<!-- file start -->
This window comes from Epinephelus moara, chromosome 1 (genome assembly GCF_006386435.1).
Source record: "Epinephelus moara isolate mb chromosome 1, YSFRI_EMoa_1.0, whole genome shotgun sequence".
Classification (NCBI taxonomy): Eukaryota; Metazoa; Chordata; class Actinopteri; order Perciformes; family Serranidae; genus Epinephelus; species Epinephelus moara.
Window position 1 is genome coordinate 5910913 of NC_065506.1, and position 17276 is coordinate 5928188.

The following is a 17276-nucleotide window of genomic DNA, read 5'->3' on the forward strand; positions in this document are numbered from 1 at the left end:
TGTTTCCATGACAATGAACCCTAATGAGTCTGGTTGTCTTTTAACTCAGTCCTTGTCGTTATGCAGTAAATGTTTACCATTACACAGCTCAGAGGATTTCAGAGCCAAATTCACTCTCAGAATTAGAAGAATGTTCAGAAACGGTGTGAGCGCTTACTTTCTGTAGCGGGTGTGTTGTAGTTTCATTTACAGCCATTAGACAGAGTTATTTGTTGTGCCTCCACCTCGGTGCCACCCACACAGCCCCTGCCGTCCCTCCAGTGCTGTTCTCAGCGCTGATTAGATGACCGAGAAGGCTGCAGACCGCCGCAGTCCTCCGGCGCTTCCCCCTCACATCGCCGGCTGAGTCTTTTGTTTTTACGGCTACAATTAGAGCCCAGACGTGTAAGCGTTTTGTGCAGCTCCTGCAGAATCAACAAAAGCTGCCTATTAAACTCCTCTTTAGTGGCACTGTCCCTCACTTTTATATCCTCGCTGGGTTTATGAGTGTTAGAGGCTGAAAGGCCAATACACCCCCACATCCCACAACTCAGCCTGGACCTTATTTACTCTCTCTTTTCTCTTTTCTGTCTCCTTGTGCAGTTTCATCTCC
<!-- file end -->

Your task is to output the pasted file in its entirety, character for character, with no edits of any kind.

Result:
This window comes from Epinephelus moara, chromosome 1 (genome assembly GCF_006386435.1).
Source record: "Epinephelus moara isolate mb chromosome 1, YSFRI_EMoa_1.0, whole genome shotgun sequence".
Classification (NCBI taxonomy): Eukaryota; Metazoa; Chordata; class Actinopteri; order Perciformes; family Serranidae; genus Epinephelus; species Epinephelus moara.
Window position 1 is genome coordinate 5910913 of NC_065506.1, and position 17276 is coordinate 5928188.

The following is a 17276-nucleotide window of genomic DNA, read 5'->3' on the forward strand; positions in this document are numbered from 1 at the left end:
TGTTTCCATGACAATGAACCCTAATGAGTCTGGTTGTCTTTTAACTCAGTCCTTGTCGTTATGCAGTAAATGTTTACCATTACACAGCTCAGAGGATTTCAGAGCCAAATTCACTCTCAGAATTAGAAGAATGTTCAGAAACGGTGTGAGCGCTTACTTTCTGTAGCGGGTGTGTTGTAGTTTCATTTACAGCCATTAGACAGAGTTATTTGTTGTGCCTCCACCTCGGTGCCACCCACACAGCCCCTGCCGTCCCTCCAGTGCTGTTCTCAGCGCTGATTAGATGACCGAGAAGGCTGCAGACCGCCGCAGTCCTCCGGCGCTTCCCCCTCACATCGCCGGCTGAGTCTTTTGTTTTTACGGCTACAATTAGAGCCCAGACGTGTAAGCGTTTTGTGCAGCTCCTGCAGAATCAACAAAAGCTGCCTATTAAACTCCTCTTTAGTGGCACTGTCCCTCACTTTTATATCCTCGCTGGGTTTATGAGTGTTAGAGGCTGAAAGGCCAATACACCCCCACATCCCACAACTCAGCCTGGACCTTATTTACTCTCTCTTTTCTCTTTTCTGTCTCCTTGTGCAGTTTCATCTCC